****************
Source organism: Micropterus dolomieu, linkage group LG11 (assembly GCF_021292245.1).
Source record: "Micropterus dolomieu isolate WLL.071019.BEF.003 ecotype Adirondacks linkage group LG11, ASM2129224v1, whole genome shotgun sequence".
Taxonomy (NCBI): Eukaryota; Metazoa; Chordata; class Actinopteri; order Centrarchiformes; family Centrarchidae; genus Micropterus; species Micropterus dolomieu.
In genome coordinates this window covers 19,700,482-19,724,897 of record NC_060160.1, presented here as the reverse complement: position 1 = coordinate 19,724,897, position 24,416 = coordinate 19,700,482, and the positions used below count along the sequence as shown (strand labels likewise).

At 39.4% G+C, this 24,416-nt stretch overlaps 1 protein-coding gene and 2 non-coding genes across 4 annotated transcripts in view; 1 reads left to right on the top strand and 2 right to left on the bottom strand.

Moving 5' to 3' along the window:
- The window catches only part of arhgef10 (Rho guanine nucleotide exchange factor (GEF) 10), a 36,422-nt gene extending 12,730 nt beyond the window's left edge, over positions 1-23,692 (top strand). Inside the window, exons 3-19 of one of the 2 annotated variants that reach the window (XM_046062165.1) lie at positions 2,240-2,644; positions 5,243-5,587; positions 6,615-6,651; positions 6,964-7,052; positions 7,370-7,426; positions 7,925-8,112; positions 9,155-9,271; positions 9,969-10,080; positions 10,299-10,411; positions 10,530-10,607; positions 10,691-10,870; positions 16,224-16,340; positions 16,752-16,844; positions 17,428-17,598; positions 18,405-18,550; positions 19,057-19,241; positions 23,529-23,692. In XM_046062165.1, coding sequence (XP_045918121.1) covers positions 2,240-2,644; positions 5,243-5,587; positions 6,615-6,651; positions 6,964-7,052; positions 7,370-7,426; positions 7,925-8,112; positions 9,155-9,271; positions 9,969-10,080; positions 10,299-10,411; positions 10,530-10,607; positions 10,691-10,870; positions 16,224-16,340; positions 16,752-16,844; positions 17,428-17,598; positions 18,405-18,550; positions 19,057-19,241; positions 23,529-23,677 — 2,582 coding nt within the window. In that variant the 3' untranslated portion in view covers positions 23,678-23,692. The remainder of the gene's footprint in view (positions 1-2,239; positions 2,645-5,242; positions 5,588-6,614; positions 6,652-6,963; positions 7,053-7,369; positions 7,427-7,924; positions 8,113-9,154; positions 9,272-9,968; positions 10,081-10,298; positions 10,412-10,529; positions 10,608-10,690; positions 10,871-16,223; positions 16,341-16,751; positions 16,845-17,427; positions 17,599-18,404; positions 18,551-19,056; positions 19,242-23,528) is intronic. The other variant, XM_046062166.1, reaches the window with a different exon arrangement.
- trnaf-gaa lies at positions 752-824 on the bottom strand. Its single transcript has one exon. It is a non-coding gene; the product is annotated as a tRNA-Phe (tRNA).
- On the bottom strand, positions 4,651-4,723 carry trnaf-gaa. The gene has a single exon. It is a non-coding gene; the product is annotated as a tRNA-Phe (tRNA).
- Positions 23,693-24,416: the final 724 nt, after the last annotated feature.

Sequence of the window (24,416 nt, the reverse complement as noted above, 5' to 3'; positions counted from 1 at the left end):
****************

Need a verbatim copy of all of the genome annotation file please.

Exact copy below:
Source organism: Micropterus dolomieu, linkage group LG11 (assembly GCF_021292245.1).
Source record: "Micropterus dolomieu isolate WLL.071019.BEF.003 ecotype Adirondacks linkage group LG11, ASM2129224v1, whole genome shotgun sequence".
Taxonomy (NCBI): Eukaryota; Metazoa; Chordata; class Actinopteri; order Centrarchiformes; family Centrarchidae; genus Micropterus; species Micropterus dolomieu.
In genome coordinates this window covers 19,700,482-19,724,897 of record NC_060160.1, presented here as the reverse complement: position 1 = coordinate 19,724,897, position 24,416 = coordinate 19,700,482, and the positions used below count along the sequence as shown (strand labels likewise).

At 39.4% G+C, this 24,416-nt stretch overlaps 1 protein-coding gene and 2 non-coding genes across 4 annotated transcripts in view; 1 reads left to right on the top strand and 2 right to left on the bottom strand.

Moving 5' to 3' along the window:
- The window catches only part of arhgef10 (Rho guanine nucleotide exchange factor (GEF) 10), a 36,422-nt gene extending 12,730 nt beyond the window's left edge, over positions 1-23,692 (top strand). Inside the window, exons 3-19 of one of the 2 annotated variants that reach the window (XM_046062165.1) lie at positions 2,240-2,644; positions 5,243-5,587; positions 6,615-6,651; positions 6,964-7,052; positions 7,370-7,426; positions 7,925-8,112; positions 9,155-9,271; positions 9,969-10,080; positions 10,299-10,411; positions 10,530-10,607; positions 10,691-10,870; positions 16,224-16,340; positions 16,752-16,844; positions 17,428-17,598; positions 18,405-18,550; positions 19,057-19,241; positions 23,529-23,692. In XM_046062165.1, coding sequence (XP_045918121.1) covers positions 2,240-2,644; positions 5,243-5,587; positions 6,615-6,651; positions 6,964-7,052; positions 7,370-7,426; positions 7,925-8,112; positions 9,155-9,271; positions 9,969-10,080; positions 10,299-10,411; positions 10,530-10,607; positions 10,691-10,870; positions 16,224-16,340; positions 16,752-16,844; positions 17,428-17,598; positions 18,405-18,550; positions 19,057-19,241; positions 23,529-23,677 — 2,582 coding nt within the window. In that variant the 3' untranslated portion in view covers positions 23,678-23,692. The remainder of the gene's footprint in view (positions 1-2,239; positions 2,645-5,242; positions 5,588-6,614; positions 6,652-6,963; positions 7,053-7,369; positions 7,427-7,924; positions 8,113-9,154; positions 9,272-9,968; positions 10,081-10,298; positions 10,412-10,529; positions 10,608-10,690; positions 10,871-16,223; positions 16,341-16,751; positions 16,845-17,427; positions 17,599-18,404; positions 18,551-19,056; positions 19,242-23,528) is intronic. The other variant, XM_046062166.1, reaches the window with a different exon arrangement.
- trnaf-gaa lies at positions 752-824 on the bottom strand. Its single transcript has one exon. It is a non-coding gene; the product is annotated as a tRNA-Phe (tRNA).
- On the bottom strand, positions 4,651-4,723 carry trnaf-gaa. The gene has a single exon. It is a non-coding gene; the product is annotated as a tRNA-Phe (tRNA).
- Positions 23,693-24,416: the final 724 nt, after the last annotated feature.

Sequence of the window (24,416 nt, the reverse complement as noted above, 5' to 3'; positions counted from 1 at the left end):